Congress has decreed that no court may "take any action, except at the request of the Board of Directors [of the FDIC] by regulation or order, to restrain or affect the exercise of powers or functions of the [Federal Deposit Insurance] Corporation as a conservator or a receiver." 12 U.S.C. § 1821(j) (1989). Our Court of Appeals has held that this provision, in conjunction with 12 U.S.C. § 1821(d)(13)(D), prevents the Court from exercising jurisdiction over actions for injunctive relief brought against the FDIC in its capacity as receiver or conservator; i.e. it is intended to protect the functions of the FDIC from judicial interference.
See Freeman v. FDIC, 312 U.S. App. D.C. 324, 56 F.3d 1394, 1398-99 (D.C. Cir. 1995); National Trust for Historic Preservation v. FDIC, 301 U.S. App. D.C. 338, 995 F.2d 238, 240 (D.C. Cir. 1993), vacated, 303 U.S. App. D.C. 315, 5 F.3d 567 (1993), reinstated, 305 U.S. App. D.C. 375, 21 F.3d 469 (1994), cert. denied, 513 U.S. 1065, 130 L. Ed. 2d 615, 115 S. Ct. 683 (1994). Plaintiff argues that the jurisdictional bar imposed by 12 U.S.C. § 1821(j) also precludes this Court from recognizing defenses to enforcement of a note such as those raised by the defendants, because recognizing such defenses would impair the FDIC's ability to sell notes that it holds as receiver of failed banks.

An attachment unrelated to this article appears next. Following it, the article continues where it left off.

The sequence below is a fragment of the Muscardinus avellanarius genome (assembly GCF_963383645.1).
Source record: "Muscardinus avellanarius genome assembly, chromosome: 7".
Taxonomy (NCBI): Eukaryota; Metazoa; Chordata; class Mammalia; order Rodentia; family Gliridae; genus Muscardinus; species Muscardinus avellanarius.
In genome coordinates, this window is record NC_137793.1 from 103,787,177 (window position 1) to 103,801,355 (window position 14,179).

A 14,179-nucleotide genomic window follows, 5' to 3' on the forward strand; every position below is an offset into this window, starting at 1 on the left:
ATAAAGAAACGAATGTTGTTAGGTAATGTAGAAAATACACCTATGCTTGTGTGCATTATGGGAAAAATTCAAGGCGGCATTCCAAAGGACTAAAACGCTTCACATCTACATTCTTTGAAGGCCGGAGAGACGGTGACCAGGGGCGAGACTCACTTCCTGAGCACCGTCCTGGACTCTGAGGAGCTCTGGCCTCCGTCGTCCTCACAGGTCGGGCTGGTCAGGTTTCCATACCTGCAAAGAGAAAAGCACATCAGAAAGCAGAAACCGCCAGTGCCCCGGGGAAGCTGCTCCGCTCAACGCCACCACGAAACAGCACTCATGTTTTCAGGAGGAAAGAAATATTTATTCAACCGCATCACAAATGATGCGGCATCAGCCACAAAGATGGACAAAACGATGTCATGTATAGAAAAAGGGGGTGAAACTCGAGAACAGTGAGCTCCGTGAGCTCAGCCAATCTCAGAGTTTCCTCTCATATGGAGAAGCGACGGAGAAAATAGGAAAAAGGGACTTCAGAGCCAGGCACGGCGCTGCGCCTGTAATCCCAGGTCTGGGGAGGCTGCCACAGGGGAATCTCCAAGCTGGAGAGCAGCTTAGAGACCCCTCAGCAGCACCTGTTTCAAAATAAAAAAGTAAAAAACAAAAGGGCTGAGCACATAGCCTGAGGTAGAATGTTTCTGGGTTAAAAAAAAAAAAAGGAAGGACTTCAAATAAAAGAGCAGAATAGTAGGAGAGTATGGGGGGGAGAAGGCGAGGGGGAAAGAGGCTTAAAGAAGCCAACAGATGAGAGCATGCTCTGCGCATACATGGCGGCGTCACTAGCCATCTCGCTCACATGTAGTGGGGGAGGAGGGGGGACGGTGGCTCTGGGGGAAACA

The Court finds that 12 U.S.C. § 1821(j) is inapplicable to this case. First, while Section 1821(j) has been read broadly, and some courts have recognized that a suit against an entity other than the FDIC as conservator or receiver may nonetheless impair the FDIC's functions, see Pyramid Construction Co., Inc. v. Wind River Petroleum, Inc., 866 F. Supp. 513, 518 (D.Utah 1994), the limitation imposed by 12 U.S.C. § 1821(j) is intended to protect the FDIC's powers and functions as conservator or receiver. It does not follow that these protections attach for all time to a note once held by the FDIC. Plaintiff in this case has not shown that the FDIC's functions will be impaired in any way if this Court recognizes a defense to the note. Section 1821(j) therefore does not deprive this Court of jurisdiction to consider the UCC defense.
Second, while 12 U.S.C. § 1821(j) precludes other individuals or entities from bringing suit against the FDIC as conservator or receiver, it is not at all clear that the provision was intended to prevent defendants from raising affirmative defenses to suits brought by the FDIC or those purporting to stand in its shoes. See Tri-State Hotels, Inc. v. F.D.I.C., 79 F.3d 707, 715 (8th Cir. 1996) (fact that court does not have jurisdiction to order declaratory and rescissory relief against FDIC does not leave plaintiff defenseless if FDIC brings action against plaintiff to enforce loan agreement, because court would have jurisdiction to hear affirmative defenses); cf. Resolution Trust Corp. v. Midwest Federal Savings Bank, 36 F.3d 785, 793 (9th Cir. 1993) (12 U.S.C. § 1821(d)(13(D), a similar jurisdiction-stripping provision, "does not ...